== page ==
Everyone knows the problems that come with having a bad credit score. It can affect your ability to use the right credit cards with lower APRs, and it can even affect your residential and employment status if you’re applying for a mortgage, an apartment, or a job.
Even if you don’t have a low credit score, you can’t really predict the future. An unexpected job loss, a sudden dip in your home business, a divorce, or a medical emergency can all come up, and then you’ll have a credit fiasco on your hands. What’s also annoying is the fact that it probably took you a long time—years, actually—of maintaining a responsible credit system to jack up your credit score and it takes only a handful of missed credit card payments to thoroughly slash them down to size.
Fortunately, there are ways to raise them back up. Even though your low credit score prevents you from getting many types of credit cards, it’s still possible to have credit and to demonstrate responsible use of credit. Just remember that you really need to act responsibly from now on if you are determined to raise your credit score. Pay all your bills on time—that should be your Prime Directive from now on.
1. Use a secured credit cards. These cards require a deposit which determines your credit limit. It should, of course, report to the three major credit bureaus, and it can help increase your credit score if they report that you are indeed making your payments on time.
2. Don’t apply for credit too frequently. If you have a low credit score, you should already know that you won’t be approved for most of them anyway. Every time you apply for a credit card or a bank loan, your potential lender investigates your credit profile. The three major credit bureaus take note of each time an inquiry is made about your credit, and you can lower your credit score even further if you apply to too many credit card companies. Just apply for the credit you absolutely must have.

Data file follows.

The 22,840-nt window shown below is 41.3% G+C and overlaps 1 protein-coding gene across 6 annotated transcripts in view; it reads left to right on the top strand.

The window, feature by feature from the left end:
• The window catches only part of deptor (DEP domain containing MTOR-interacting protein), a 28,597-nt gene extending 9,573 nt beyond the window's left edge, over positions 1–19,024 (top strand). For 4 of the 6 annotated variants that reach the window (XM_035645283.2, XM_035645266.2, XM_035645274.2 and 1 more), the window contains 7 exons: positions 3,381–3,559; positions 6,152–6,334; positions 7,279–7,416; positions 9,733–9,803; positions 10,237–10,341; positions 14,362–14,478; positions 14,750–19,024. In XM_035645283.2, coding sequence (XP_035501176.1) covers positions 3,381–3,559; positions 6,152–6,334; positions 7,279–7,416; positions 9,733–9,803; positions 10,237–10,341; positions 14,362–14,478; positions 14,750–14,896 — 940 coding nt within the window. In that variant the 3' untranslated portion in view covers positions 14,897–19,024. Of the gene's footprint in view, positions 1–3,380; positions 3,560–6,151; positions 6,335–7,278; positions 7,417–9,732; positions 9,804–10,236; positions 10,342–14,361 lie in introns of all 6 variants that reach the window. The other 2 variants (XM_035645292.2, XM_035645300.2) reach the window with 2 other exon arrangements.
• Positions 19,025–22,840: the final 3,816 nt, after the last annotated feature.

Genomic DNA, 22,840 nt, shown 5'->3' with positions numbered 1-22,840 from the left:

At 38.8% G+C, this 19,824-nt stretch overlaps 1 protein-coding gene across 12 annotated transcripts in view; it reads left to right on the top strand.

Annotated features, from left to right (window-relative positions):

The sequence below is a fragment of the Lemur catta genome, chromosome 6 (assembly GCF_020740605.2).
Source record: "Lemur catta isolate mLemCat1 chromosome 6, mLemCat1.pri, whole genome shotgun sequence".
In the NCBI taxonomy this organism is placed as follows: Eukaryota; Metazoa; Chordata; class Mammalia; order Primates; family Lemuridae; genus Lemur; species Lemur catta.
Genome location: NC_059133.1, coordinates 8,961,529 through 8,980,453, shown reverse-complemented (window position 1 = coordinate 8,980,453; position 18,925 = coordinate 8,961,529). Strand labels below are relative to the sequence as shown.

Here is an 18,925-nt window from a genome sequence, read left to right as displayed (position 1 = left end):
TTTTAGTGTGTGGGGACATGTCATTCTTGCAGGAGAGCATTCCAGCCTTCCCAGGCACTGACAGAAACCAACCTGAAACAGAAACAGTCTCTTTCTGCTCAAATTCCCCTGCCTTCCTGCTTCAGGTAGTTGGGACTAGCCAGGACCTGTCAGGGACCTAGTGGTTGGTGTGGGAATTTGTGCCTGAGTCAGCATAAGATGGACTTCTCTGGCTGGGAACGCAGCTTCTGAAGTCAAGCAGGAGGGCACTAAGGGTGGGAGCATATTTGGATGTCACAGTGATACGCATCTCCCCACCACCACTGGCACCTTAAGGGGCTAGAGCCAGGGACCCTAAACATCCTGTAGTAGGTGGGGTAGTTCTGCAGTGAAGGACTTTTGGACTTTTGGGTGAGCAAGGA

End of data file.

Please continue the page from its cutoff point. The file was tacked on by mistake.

3. Is it time for you to buy a car? If you still don’t have a car yet, now may be the best time to get one if you can afford it and you have a steady source of income. Even with a low credit score, you can still obtain car loans at reasonable rates. This is another way to demonstrate that you can make payments on time, but you need to get a loan from a lender that reports your payments to the three major credit bureaus. Most lenders tend to do just that, but you need to check to be sure.
4. Don’t max out your credit cards. The ideal scenario is to pay your entire balance in full, which means you shouldn’t be making unnecessary purchases that you can’t afford in the first place. If you can’t pay in full, try to maintain a balance that’s less than 30% of your card limit. If you can contain yourself to just 10% or less of your limit, you can increase your credit score more quickly.
5. Again, pay all your bills on time! This includes your utility bills as well.
Do all these, and in about a year you should have made remarkable progress in increasing your credit score.